"Our study provides clear, new evidence of how minerals organize and grow into bone materials, and this finding has many important implications for further research on bone or teeth healing," Shahbazian-Yasser said.

"By better understanding these pathways, scientists are one step closer to engineering ways to better treat dental diseases and bone injuries -- like those from traumatic injuries -- or prevent medical conditions that can develop when normal mineralization processes in the body go awry," he said.

Medical conditions caused by dysfunctional mineralization in the body can include everything from a tendency to develop cavities to osteoporosis.

"In the next step, we would like to learn how molecular modifiers can affect the process of biomineralization, which is important to develop effective drugs," Shahbazian-Yasser said.

by UIC

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One in 10 older dental patients inappropriately prescribed opioids

A new study by researchers at the University of Illinois Chicago and the University of Pittsburgh suggests that a significant proportion of older patients receiving opioids at dental visits also use psychotropic medications—a potentially harmful combination. Their findings are published in the journal Pharmacotherapy.

Rates of polypharmacy, or taking multiple medications, are high among older adults who are more likely to be managing more than one health issue at any given time. Psychotropic medications that act on the central nervous system, such as antianxiety or antidepressant medications, are especially dangerous if taken with opioids because they can interact with each other and have negative effects.

"Some of the most concerning negative outcomes of these combinations include overdosing on opioids or falling, which can necessitate a visit to the hospital, which in itself carries greater risk for older adults," said Gregory Calip, associate professor of pharmacy systems, outcomes and policy at the UIC College of Pharmacy and corresponding author on the paper.

The researchers looked at medical, dental and pharmacy claims data from 40,800 older adult dental patients who visited a dentist between 2011 and 2015 and were prescribed opioids. The data was from the IBM Watson MarketScan databases.

The average age of the patients included in the study was 69 years old and 45% were female. Of these patients, 10% were taking medications that are associated with increased risks for harm with opioid prescriptions.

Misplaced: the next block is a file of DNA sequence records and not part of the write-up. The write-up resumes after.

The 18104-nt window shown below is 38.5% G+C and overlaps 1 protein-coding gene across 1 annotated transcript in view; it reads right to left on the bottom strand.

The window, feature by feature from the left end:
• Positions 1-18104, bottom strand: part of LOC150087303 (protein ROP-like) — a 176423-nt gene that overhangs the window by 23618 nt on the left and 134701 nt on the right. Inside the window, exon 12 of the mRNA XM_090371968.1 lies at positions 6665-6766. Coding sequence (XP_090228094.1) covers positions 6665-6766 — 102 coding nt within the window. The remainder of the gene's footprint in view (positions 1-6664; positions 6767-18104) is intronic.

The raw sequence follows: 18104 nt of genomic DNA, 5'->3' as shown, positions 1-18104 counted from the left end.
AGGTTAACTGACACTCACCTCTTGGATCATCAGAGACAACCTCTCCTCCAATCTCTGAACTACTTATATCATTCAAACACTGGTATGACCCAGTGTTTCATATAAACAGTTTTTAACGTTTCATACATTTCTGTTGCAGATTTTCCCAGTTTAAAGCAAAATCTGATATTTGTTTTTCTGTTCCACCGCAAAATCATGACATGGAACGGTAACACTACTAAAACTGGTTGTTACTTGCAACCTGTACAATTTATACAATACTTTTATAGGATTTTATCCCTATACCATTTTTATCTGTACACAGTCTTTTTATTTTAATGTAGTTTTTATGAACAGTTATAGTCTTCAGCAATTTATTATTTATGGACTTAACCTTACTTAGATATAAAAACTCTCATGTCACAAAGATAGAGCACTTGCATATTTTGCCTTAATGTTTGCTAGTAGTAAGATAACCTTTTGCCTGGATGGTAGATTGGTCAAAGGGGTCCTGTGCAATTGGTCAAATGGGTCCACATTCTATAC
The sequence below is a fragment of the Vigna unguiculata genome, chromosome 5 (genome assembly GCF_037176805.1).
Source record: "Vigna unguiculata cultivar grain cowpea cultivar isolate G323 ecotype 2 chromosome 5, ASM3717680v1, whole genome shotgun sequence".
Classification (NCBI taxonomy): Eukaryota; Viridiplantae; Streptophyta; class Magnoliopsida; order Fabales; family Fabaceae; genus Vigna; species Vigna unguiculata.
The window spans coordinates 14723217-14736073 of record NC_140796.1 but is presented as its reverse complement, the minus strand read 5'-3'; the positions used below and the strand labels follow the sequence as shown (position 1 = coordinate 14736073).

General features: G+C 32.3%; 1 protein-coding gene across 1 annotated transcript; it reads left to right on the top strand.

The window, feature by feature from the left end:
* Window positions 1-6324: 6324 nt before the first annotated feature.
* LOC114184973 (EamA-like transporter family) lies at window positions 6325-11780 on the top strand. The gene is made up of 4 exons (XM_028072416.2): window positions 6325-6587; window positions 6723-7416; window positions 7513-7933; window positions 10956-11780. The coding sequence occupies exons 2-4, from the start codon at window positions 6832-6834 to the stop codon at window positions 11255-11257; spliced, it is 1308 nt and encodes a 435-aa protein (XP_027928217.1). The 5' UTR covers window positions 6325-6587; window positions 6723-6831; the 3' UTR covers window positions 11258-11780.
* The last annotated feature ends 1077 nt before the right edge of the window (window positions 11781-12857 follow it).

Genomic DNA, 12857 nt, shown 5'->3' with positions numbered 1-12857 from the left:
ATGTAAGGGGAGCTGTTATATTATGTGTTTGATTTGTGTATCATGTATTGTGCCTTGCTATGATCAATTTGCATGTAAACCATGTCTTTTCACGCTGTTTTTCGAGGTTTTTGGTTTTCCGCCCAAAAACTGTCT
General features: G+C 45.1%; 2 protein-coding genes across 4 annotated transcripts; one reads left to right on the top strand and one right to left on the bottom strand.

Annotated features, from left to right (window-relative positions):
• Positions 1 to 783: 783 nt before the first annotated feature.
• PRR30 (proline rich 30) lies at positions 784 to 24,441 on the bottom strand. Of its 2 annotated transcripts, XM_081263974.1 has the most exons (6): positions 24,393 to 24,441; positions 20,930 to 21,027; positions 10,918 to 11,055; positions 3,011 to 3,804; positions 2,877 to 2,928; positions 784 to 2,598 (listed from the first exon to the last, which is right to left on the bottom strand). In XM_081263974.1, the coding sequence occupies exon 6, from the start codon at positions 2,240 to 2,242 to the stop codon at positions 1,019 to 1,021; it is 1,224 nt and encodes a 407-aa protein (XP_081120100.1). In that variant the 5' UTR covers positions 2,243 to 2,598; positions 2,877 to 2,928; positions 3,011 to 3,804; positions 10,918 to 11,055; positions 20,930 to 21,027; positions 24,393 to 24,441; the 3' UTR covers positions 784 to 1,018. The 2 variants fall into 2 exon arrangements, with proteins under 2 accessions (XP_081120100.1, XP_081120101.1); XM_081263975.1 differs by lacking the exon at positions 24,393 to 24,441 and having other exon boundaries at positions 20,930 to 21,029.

There were a total of 947 hospitalizations or emergency room visits among these patients.

The researchers found that among patients prescribed opioids by their dentist, 1 in 10 were already taking a prescription medication that should not be prescribed with opioids.

They also found that patients inappropriately prescribed an opioid medication combination by their dentist were 23% more likely to be hospitalized or visit an emergency department in the 30 days after the dental visit where they were prescribed an opioid, compared with dental patients who were not prescribed an opioid medication.

"Dentists are among the top prescribers of opioids," said Katie Suda, professor of medicine at the University of Pittsburgh School of Medicine and principal investigator of the study. "It seems that the increased messaging regarding limiting opioid prescriptions has been aimed primarily at medical physicians and not tailored to other specialist providers, including dentists. This can have dire consequences. As we saw in our study, opioid interactions with other medications was likely responsible for the significant rise in emergency room visits and hospitalizations."

"Although the percentage of opioids prescribed by dentists has decreased in the last 20 years, dentists must continue interprofessional collaboration with primary care physicians, pharmacists, and other health care providers to address devastating and preventable drug interactions affecting vulnerable patients who look to them for safe and compassionate care," said Dr. Susan Rowan, executive associate dean and associate dean for clinical affairs at the UIC College of Dentistry.

by University of Illinois at Chicago

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Everything you need to know about canker sores

Canker sores are easily identified in the mouth; they are a widespread, well-known condition.

Although they can be very uncomfortable, they are rarely a cause for concern.

In this article, we ask if there is anything that can be done to relieve canker sores, and if there are times when they require medical attention.

A canker sore is a type of mouth ulcer, known medically as an aphthous ulcer. Canker sores are one of the most common complaints of the mouth.